I need to check to code of Process.destroy() to see how exactly it kills a subprocess on Linux.

Does anyone know what this method does or have a link to its source? I checked the jdk source and Process is just an abstract class and the destroy method has not been implemented, there seem to be no links to any subclass that extends or implements Process. Any help will be appreciated.


  • 3
    It almost certainly calls kill(pid, SIGTERM). Why do you think you need to know? – user207421 May 17 '12 at 7:23

Process management and all the like operations are done by the OS. Therefore, the JVM has to call the appropriate system call in order to destroy a process. This will, obviously, vary between operating systems.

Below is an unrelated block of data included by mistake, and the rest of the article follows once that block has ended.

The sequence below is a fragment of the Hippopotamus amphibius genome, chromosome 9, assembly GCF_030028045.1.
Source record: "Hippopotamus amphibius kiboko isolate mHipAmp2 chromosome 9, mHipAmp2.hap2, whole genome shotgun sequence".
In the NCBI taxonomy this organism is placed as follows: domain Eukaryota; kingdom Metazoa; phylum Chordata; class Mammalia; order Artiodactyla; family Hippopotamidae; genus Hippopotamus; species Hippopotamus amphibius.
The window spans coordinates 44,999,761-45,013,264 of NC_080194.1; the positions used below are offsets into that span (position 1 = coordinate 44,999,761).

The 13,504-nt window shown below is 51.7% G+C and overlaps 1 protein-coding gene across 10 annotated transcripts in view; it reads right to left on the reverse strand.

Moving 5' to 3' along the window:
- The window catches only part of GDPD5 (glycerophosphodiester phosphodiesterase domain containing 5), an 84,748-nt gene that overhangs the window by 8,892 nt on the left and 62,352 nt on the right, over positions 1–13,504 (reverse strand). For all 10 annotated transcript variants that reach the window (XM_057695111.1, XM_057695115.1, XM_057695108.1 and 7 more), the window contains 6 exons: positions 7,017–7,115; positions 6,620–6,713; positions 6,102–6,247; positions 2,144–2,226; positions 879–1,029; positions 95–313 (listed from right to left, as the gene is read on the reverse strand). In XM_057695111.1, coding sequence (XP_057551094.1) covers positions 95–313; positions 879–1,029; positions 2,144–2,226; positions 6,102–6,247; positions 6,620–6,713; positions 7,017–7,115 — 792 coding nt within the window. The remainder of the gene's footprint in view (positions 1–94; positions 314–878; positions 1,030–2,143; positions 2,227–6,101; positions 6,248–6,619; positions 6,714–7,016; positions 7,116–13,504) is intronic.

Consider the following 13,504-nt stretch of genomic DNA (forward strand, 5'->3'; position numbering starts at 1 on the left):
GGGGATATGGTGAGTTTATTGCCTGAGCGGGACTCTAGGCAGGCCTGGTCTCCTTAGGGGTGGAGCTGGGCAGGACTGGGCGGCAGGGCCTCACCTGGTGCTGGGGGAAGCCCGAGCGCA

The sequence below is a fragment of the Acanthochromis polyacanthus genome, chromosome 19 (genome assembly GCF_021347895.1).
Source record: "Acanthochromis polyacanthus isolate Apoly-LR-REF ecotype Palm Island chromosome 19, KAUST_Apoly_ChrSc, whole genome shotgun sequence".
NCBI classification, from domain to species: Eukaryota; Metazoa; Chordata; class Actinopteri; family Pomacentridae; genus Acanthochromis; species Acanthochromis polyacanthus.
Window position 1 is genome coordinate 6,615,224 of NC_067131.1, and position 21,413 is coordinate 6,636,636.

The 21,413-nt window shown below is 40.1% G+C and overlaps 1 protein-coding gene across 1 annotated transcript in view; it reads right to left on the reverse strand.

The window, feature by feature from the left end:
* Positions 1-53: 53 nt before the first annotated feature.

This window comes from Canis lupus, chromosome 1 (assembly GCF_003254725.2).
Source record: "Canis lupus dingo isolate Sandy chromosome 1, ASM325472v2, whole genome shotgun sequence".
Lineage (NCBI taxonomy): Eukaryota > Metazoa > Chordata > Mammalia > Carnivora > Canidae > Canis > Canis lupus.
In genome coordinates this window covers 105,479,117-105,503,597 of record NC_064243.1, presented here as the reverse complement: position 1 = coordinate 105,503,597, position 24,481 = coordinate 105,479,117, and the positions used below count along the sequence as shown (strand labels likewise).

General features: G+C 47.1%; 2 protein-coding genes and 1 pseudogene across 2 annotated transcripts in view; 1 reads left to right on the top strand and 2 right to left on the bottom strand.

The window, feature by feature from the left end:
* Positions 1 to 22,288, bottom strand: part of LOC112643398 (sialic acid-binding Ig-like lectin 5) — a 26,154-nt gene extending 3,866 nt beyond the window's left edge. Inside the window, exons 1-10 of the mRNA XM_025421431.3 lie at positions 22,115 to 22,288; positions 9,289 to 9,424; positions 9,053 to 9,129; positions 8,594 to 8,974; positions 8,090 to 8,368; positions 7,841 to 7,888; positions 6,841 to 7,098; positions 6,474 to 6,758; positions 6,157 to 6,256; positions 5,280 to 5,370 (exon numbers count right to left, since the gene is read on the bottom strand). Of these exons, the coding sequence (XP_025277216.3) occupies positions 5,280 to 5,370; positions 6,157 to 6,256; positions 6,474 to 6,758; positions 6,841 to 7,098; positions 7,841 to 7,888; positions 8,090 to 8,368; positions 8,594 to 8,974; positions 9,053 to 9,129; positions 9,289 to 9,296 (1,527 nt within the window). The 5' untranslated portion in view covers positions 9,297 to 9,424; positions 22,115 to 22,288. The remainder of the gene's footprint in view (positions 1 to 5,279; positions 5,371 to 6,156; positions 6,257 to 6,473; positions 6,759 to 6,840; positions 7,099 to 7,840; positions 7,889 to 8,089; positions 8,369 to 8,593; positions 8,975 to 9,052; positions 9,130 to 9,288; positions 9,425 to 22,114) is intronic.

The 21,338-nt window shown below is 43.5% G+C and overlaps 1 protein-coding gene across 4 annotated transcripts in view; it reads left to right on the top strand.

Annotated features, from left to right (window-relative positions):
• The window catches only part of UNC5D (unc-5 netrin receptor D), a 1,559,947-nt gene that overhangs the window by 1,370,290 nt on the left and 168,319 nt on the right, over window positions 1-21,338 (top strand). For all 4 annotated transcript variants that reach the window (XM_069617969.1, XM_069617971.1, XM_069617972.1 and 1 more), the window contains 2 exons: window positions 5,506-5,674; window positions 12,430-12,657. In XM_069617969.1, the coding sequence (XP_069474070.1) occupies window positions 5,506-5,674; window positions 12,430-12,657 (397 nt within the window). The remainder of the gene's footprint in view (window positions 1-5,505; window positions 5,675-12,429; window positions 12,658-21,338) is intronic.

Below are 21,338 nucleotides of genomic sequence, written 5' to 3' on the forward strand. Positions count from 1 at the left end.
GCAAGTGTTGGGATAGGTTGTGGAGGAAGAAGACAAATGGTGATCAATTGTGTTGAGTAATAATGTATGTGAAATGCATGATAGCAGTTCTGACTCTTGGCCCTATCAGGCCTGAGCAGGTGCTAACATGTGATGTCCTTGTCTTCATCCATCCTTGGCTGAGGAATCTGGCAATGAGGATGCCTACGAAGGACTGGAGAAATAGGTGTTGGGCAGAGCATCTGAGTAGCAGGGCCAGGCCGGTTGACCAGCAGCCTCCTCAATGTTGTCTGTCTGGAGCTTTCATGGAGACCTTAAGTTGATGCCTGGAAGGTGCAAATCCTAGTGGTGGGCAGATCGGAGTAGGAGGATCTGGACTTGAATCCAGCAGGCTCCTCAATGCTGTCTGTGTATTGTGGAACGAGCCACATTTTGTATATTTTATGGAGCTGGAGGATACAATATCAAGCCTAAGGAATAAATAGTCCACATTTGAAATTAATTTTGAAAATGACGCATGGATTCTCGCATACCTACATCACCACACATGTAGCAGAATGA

On Linux, we have the kill syscall to do that - or exit if we want to terminate the currently running process. The native methods in the JDK sources are, of course, separated according to the operating system the JVM is going to run on. As noted previously, Process has a public void destroy() method. In the case of Linux, this method is implemented by UNIXProcess. The destroy() method is implemented pretty much like this:

private static native void destroyProcess(int pid);
public void destroy() {

The native method destroyProcess(), in turn, is defined in UNIXProcess_md.c and looks like this:

Java_java_lang_UNIXProcess_destroyProcess(JNIEnv *env, jobject junk, jint pid)
    kill(pid, SIGTERM);

Where kill is the Linux syscall, whose source is available in the Linux kernel, more precisely in the file kernel/signal.c. It is declared as SYSCALL_DEFINE2(kill, pid_t, pid, int, sig).

Happy reading! :)

  • 1
    Beware, in at least OpenJDK 7, the destroy method will also close stdin, stdout and stderr after calling destroyProcess. – Lekensteyn Nov 26 '13 at 14:15

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